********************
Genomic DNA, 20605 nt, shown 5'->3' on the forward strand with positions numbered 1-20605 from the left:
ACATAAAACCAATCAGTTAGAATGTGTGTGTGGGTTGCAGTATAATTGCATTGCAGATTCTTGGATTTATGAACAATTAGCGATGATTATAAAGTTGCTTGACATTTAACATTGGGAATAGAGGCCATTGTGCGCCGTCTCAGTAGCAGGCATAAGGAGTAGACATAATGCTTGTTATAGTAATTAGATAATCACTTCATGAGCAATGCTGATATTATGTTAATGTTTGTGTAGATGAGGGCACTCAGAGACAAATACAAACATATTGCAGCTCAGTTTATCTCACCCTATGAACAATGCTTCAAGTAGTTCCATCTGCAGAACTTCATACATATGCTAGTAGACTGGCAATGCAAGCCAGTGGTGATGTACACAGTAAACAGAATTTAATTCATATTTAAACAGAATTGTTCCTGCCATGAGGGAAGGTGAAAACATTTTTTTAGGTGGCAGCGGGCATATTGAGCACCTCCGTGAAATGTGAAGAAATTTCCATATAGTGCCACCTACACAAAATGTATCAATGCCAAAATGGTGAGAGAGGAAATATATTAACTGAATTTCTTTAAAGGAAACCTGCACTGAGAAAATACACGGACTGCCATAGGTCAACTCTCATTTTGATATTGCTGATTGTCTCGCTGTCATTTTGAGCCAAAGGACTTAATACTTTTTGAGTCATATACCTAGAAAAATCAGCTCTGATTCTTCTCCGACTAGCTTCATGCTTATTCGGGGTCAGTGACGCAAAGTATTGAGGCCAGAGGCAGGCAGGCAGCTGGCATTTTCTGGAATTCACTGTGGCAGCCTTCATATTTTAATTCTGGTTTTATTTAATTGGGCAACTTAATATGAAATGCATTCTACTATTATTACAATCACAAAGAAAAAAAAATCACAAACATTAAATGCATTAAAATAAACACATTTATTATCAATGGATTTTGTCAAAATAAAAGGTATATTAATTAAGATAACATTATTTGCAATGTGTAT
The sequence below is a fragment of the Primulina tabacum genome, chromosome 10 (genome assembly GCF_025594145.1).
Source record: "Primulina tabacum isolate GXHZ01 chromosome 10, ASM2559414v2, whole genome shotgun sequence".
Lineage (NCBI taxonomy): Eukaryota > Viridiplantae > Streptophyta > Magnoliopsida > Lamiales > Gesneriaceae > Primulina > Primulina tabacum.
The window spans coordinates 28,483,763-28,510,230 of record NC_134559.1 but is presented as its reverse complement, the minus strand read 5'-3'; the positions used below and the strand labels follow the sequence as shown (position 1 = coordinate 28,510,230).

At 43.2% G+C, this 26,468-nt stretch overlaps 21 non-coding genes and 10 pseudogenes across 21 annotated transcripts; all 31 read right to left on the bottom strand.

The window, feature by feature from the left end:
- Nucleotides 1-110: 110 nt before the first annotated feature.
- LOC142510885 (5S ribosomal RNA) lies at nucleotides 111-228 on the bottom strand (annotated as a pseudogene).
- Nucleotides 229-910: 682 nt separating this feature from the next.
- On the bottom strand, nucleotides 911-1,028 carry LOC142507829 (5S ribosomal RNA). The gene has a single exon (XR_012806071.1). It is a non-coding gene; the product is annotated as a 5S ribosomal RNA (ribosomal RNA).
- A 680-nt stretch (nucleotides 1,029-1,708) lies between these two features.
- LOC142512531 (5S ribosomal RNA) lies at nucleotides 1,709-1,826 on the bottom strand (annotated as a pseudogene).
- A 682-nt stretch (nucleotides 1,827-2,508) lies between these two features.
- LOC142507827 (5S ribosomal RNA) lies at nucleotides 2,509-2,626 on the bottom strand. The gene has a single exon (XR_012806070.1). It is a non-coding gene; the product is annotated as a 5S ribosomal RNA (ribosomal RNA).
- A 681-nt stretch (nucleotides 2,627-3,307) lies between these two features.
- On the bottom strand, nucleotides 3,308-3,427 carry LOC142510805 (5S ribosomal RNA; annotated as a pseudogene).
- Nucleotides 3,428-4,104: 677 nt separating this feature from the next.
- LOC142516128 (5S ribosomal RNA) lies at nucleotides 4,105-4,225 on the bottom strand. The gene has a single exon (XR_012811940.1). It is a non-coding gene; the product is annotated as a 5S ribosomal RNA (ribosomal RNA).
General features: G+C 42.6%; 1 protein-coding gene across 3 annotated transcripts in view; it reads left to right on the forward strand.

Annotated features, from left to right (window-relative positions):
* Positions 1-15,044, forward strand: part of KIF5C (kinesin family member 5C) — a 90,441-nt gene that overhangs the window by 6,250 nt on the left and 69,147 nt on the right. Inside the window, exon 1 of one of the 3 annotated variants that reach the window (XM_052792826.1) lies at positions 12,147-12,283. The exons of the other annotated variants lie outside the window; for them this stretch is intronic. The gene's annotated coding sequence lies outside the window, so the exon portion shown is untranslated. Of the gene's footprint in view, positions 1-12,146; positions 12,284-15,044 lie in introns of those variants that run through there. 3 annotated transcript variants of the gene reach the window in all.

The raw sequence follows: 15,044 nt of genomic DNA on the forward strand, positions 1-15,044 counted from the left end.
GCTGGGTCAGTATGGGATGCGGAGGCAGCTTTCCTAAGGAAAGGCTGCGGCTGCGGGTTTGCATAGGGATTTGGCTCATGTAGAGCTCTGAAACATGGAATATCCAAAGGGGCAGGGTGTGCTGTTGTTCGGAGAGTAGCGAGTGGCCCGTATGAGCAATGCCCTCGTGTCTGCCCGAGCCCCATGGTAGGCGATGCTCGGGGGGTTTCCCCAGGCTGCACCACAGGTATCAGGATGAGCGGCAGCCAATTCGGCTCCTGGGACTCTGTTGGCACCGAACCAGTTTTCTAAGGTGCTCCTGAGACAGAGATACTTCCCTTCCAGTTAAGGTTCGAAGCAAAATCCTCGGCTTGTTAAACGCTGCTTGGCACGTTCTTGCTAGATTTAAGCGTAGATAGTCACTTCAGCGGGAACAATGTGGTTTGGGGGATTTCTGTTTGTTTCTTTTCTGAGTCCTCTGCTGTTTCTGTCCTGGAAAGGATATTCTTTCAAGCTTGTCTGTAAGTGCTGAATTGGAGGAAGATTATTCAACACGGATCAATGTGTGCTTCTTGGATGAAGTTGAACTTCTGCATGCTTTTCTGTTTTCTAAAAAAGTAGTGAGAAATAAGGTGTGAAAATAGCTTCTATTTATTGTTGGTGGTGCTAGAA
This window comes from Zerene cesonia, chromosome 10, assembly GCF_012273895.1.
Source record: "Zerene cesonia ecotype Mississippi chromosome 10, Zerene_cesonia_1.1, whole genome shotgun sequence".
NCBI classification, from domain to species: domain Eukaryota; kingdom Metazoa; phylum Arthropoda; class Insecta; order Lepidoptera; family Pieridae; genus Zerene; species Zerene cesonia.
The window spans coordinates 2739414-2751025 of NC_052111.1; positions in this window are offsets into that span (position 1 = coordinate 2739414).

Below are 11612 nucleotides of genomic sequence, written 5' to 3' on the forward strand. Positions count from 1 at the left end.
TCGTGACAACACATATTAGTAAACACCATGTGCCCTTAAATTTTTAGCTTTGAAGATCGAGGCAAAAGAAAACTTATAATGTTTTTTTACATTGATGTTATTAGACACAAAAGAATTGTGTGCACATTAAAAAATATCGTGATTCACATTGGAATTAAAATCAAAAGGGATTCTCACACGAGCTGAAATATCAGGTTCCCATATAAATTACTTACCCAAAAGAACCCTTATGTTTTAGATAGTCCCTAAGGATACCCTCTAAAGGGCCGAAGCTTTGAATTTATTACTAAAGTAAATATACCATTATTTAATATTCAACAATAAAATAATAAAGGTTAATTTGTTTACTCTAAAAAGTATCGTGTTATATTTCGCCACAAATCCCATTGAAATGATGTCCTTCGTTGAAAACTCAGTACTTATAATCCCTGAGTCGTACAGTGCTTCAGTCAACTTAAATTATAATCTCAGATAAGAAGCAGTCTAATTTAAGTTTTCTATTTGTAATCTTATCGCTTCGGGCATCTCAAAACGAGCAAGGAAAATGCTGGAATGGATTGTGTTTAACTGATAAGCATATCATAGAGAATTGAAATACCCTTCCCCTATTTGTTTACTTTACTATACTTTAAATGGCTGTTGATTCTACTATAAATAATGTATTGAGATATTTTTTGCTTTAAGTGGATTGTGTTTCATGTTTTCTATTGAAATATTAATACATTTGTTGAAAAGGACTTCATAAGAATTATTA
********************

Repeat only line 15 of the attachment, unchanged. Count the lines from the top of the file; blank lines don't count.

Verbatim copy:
- A 682-nt stretch (nucleotides 1,827-2,508) lies between these two features.